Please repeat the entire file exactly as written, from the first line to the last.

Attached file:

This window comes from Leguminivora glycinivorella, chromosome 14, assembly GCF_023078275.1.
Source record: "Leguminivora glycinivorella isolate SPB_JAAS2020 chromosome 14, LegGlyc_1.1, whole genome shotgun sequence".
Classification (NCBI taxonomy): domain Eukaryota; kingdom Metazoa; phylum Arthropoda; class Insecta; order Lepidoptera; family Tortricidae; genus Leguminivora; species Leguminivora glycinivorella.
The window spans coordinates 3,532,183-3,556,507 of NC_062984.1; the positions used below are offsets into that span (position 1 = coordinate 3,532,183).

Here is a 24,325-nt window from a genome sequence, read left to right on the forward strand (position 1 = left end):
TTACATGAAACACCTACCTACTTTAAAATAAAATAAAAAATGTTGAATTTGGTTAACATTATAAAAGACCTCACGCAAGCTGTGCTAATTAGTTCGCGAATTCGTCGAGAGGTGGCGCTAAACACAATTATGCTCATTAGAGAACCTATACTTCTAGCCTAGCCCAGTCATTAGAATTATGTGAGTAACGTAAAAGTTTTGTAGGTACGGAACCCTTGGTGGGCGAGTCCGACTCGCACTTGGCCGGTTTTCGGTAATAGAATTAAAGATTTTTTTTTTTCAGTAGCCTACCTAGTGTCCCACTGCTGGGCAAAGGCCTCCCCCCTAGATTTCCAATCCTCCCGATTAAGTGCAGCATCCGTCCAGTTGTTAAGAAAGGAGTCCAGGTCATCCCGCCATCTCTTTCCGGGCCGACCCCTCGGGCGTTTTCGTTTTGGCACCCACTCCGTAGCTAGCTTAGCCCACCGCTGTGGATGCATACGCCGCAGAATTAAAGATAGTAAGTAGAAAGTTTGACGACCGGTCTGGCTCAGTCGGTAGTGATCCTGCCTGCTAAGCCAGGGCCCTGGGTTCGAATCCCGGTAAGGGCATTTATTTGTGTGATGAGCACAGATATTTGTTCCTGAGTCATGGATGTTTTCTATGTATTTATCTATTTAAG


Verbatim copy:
This window comes from Leguminivora glycinivorella, chromosome 14, assembly GCF_023078275.1.
Source record: "Leguminivora glycinivorella isolate SPB_JAAS2020 chromosome 14, LegGlyc_1.1, whole genome shotgun sequence".
Classification (NCBI taxonomy): domain Eukaryota; kingdom Metazoa; phylum Arthropoda; class Insecta; order Lepidoptera; family Tortricidae; genus Leguminivora; species Leguminivora glycinivorella.
The window spans coordinates 3,532,183-3,556,507 of NC_062984.1; the positions used below are offsets into that span (position 1 = coordinate 3,532,183).

Here is a 24,325-nt window from a genome sequence, read left to right on the forward strand (position 1 = left end):
TTACATGAAACACCTACCTACTTTAAAATAAAATAAAAAATGTTGAATTTGGTTAACATTATAAAAGACCTCACGCAAGCTGTGCTAATTAGTTCGCGAATTCGTCGAGAGGTGGCGCTAAACACAATTATGCTCATTAGAGAACCTATACTTCTAGCCTAGCCCAGTCATTAGAATTATGTGAGTAACGTAAAAGTTTTGTAGGTACGGAACCCTTGGTGGGCGAGTCCGACTCGCACTTGGCCGGTTTTCGGTAATAGAATTAAAGATTTTTTTTTTTCAGTAGCCTACCTAGTGTCCCACTGCTGGGCAAAGGCCTCCCCCCTAGATTTCCAATCCTCCCGATTAAGTGCAGCATCCGTCCAGTTGTTAAGAAAGGAGTCCAGGTCATCCCGCCATCTCTTTCCGGGCCGACCCCTCGGGCGTTTTCGTTTTGGCACCCACTCCGTAGCTAGCTTAGCCCACCGCTGTGGATGCATACGCCGCAGAATTAAAGATAGTAAGTAGAAAGTTTGACGACCGGTCTGGCTCAGTCGGTAGTGATCCTGCCTGCTAAGCCAGGGCCCTGGGTTCGAATCCCGGTAAGGGCATTTATTTGTGTGATGAGCACAGATATTTGTTCCTGAGTCATGGATGTTTTCTATGTATTTATCTATTTAAG